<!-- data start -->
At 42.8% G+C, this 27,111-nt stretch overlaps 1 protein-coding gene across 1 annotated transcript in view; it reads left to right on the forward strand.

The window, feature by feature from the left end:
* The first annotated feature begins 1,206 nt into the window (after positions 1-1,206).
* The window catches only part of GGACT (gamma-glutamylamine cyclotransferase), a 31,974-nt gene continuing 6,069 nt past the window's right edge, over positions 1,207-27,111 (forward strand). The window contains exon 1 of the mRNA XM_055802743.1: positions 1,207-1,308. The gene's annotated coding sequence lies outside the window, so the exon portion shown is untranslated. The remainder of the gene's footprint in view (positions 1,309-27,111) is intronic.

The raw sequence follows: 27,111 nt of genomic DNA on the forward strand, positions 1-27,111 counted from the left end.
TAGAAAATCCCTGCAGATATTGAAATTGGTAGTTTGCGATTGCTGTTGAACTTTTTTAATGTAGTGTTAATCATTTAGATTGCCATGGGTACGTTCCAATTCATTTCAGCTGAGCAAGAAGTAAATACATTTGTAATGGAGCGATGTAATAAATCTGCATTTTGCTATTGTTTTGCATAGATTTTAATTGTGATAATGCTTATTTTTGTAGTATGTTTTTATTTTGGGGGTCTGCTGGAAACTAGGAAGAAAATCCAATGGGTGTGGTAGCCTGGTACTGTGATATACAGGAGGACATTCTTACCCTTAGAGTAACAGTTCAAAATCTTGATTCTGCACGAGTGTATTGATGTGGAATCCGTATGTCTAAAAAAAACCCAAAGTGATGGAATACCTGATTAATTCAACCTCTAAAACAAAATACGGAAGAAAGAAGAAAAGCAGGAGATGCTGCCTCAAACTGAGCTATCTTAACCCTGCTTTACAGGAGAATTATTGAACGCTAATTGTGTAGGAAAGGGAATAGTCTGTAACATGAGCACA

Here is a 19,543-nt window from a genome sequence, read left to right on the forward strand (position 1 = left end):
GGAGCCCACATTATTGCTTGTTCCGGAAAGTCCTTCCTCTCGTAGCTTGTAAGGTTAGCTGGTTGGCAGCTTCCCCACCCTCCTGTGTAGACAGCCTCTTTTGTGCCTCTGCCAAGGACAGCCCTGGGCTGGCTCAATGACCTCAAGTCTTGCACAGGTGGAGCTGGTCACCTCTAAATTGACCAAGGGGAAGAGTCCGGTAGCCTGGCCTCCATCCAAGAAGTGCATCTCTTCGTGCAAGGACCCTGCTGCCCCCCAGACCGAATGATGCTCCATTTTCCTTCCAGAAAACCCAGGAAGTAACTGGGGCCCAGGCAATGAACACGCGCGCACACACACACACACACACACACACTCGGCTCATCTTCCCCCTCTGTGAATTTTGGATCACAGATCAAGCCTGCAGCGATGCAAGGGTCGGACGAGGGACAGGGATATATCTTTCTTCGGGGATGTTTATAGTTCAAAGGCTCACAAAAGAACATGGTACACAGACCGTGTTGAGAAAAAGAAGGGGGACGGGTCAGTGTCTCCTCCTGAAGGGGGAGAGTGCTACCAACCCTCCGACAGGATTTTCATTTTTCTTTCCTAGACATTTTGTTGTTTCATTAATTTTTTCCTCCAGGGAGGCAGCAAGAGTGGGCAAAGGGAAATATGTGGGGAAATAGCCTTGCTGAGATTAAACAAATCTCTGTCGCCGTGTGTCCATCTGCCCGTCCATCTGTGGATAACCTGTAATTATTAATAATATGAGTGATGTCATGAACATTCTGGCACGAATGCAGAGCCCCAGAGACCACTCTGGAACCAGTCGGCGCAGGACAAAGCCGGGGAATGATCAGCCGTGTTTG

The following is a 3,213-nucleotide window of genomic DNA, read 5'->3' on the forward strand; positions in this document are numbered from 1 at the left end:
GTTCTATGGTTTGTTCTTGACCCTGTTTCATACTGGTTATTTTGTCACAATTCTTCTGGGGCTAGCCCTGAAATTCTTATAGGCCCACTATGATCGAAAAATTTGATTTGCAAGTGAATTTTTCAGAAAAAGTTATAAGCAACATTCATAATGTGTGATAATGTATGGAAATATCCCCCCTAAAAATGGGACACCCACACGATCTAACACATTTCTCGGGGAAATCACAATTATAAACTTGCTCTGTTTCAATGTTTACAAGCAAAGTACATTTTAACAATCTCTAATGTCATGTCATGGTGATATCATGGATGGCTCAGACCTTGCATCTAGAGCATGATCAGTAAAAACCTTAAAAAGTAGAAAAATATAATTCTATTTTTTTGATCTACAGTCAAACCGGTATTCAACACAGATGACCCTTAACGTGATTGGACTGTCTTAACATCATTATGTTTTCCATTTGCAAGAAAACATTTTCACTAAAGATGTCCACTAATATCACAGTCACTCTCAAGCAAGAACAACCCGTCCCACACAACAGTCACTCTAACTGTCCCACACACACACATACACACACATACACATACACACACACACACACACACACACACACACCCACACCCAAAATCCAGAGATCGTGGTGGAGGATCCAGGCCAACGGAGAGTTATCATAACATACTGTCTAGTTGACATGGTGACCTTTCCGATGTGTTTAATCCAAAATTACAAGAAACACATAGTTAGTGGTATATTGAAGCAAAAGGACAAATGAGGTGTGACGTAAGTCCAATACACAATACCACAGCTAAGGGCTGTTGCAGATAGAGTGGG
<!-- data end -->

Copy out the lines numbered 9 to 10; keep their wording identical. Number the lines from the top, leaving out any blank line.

The following is a 3,213-nucleotide window of genomic DNA, read 5'->3' on the forward strand; positions in this document are numbered from 1 at the left end:
GTTCTATGGTTTGTTCTTGACCCTGTTTCATACTGGTTATTTTGTCACAATTCTTCTGGGGCTAGCCCTGAAATTCTTATAGGCCCACTATGATCGAAAAATTTGATTTGCAAGTGAATTTTTCAGAAAAAGTTATAAGCAACATTCATAATGTGTGATAATGTATGGAAATATCCCCCCTAAAAATGGGACACCCACACGATCTAACACATTTCTCGGGGAAATCACAATTATAAACTTGCTCTGTTTCAATGTTTACAAGCAAAGTACATTTTAACAATCTCTAATGTCATGTCATGGTGATATCATGGATGGCTCAGACCTTGCATCTAGAGCATGATCAGTAAAAACCTTAAAAAGTAGAAAAATATAATTCTATTTTTTTGATCTACAGTCAAACCGGTATTCAACACAGATGACCCTTAACGTGATTGGACTGTCTTAACATCATTATGTTTTCCATTTGCAAGAAAACATTTTCACTAAAGATGTCCACTAATATCACAGTCACTCTCAAGCAAGAACAACCCGTCCCACACAACAGTCACTCTAACTGTCCCACACACACACATACACACACATACACATACACACACACACACACACACACACACACACCCACACCCAAAATCCAGAGATCGTGGTGGAGGATCCAGGCCAACGGAGAGTTATCATAACATACTGTCTAGTTGACATGGTGACCTTTCCGATGTGTTTAATCCAAAATTACAAGAAACACATAGTTAGTGGTATATTGAAGCAAAAGGACAAATGAGGTGTGACGTAAGTCCAATACACAATACCACAGCTAAGGGCTGTTGCAGATAGAGTGGG